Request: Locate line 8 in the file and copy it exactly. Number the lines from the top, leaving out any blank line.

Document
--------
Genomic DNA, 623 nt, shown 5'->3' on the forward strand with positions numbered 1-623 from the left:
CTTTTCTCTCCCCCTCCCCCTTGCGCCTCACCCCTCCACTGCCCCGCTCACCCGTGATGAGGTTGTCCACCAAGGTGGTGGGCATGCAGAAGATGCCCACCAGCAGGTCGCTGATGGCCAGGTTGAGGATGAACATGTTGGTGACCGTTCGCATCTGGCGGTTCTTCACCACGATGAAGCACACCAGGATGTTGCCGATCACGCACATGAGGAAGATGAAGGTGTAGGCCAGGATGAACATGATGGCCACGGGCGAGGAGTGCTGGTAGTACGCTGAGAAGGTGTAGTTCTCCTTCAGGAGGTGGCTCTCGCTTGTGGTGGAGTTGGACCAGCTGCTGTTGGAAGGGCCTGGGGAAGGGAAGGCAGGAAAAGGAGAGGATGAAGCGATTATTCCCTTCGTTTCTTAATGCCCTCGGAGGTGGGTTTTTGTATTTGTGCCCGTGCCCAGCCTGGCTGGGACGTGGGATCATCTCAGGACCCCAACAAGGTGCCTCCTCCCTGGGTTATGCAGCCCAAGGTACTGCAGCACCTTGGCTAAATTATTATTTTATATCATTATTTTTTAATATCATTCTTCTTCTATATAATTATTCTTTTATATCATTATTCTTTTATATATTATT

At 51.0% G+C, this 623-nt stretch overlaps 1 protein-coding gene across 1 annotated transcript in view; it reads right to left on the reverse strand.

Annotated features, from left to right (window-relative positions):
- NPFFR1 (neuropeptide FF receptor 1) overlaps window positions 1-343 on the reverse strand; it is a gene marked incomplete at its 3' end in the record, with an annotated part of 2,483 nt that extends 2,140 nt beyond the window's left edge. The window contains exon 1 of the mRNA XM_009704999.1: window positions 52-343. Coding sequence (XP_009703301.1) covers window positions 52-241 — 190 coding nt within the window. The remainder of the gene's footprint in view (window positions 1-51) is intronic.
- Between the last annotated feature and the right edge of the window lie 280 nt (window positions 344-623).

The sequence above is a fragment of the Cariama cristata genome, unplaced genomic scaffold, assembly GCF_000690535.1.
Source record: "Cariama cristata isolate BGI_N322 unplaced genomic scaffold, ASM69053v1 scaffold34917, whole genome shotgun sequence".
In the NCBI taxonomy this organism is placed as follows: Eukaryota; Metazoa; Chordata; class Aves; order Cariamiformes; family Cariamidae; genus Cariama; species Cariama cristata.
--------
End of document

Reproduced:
Source record: "Cariama cristata isolate BGI_N322 unplaced genomic scaffold, ASM69053v1 scaffold34917, whole genome shotgun sequence".